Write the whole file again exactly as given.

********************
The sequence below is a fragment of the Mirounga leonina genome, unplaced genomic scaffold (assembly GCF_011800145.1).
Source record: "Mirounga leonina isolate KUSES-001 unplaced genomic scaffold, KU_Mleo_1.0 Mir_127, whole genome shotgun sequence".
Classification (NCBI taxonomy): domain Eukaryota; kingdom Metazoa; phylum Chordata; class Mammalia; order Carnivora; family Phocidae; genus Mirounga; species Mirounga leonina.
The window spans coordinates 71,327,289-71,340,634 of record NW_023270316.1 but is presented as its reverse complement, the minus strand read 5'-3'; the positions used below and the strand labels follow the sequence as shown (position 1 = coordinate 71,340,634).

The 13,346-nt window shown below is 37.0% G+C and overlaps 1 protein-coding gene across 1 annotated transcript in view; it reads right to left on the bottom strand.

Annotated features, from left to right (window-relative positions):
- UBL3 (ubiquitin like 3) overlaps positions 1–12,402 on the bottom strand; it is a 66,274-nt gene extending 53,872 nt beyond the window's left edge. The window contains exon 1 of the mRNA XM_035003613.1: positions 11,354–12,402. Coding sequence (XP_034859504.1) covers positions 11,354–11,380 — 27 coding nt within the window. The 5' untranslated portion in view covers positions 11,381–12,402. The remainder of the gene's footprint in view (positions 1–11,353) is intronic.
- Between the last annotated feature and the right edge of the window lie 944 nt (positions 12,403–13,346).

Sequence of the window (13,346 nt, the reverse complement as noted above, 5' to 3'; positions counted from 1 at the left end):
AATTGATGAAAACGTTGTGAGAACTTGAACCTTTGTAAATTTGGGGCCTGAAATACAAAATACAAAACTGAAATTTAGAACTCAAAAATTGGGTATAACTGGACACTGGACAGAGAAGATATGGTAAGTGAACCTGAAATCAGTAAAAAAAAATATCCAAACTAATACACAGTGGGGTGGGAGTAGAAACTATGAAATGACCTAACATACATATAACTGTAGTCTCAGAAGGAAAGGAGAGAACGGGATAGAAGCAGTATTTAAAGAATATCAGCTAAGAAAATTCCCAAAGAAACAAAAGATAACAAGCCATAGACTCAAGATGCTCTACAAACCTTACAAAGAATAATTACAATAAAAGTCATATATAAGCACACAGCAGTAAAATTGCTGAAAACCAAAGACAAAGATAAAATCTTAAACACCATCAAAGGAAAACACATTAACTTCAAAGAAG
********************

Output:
The sequence below is a fragment of the Mirounga leonina genome, unplaced genomic scaffold (assembly GCF_011800145.1).
Source record: "Mirounga leonina isolate KUSES-001 unplaced genomic scaffold, KU_Mleo_1.0 Mir_127, whole genome shotgun sequence".
Classification (NCBI taxonomy): domain Eukaryota; kingdom Metazoa; phylum Chordata; class Mammalia; order Carnivora; family Phocidae; genus Mirounga; species Mirounga leonina.
The window spans coordinates 71,327,289-71,340,634 of record NW_023270316.1 but is presented as its reverse complement, the minus strand read 5'-3'; the positions used below and the strand labels follow the sequence as shown (position 1 = coordinate 71,340,634).

The 13,346-nt window shown below is 37.0% G+C and overlaps 1 protein-coding gene across 1 annotated transcript in view; it reads right to left on the bottom strand.

Annotated features, from left to right (window-relative positions):
- UBL3 (ubiquitin like 3) overlaps positions 1–12,402 on the bottom strand; it is a 66,274-nt gene extending 53,872 nt beyond the window's left edge. The window contains exon 1 of the mRNA XM_035003613.1: positions 11,354–12,402. Coding sequence (XP_034859504.1) covers positions 11,354–11,380 — 27 coding nt within the window. The 5' untranslated portion in view covers positions 11,381–12,402. The remainder of the gene's footprint in view (positions 1–11,353) is intronic.
- Between the last annotated feature and the right edge of the window lie 944 nt (positions 12,403–13,346).

Sequence of the window (13,346 nt, the reverse complement as noted above, 5' to 3'; positions counted from 1 at the left end):
AATTGATGAAAACGTTGTGAGAACTTGAACCTTTGTAAATTTGGGGCCTGAAATACAAAATACAAAACTGAAATTTAGAACTCAAAAATTGGGTATAACTGGACACTGGACAGAGAAGATATGGTAAGTGAACCTGAAATCAGTAAAAAAAAATATCCAAACTAATACACAGTGGGGTGGGAGTAGAAACTATGAAATGACCTAACATACATATAACTGTAGTCTCAGAAGGAAAGGAGAGAACGGGATAGAAGCAGTATTTAAAGAATATCAGCTAAGAAAATTCCCAAAGAAACAAAAGATAACAAGCCATAGACTCAAGATGCTCTACAAACCTTACAAAGAATAATTACAATAAAAGTCATATATAAGCACACAGCAGTAAAATTGCTGAAAACCAAAGACAAAGATAAAATCTTAAACACCATCAAAGGAAAACACATTAACTTCAAAGAAG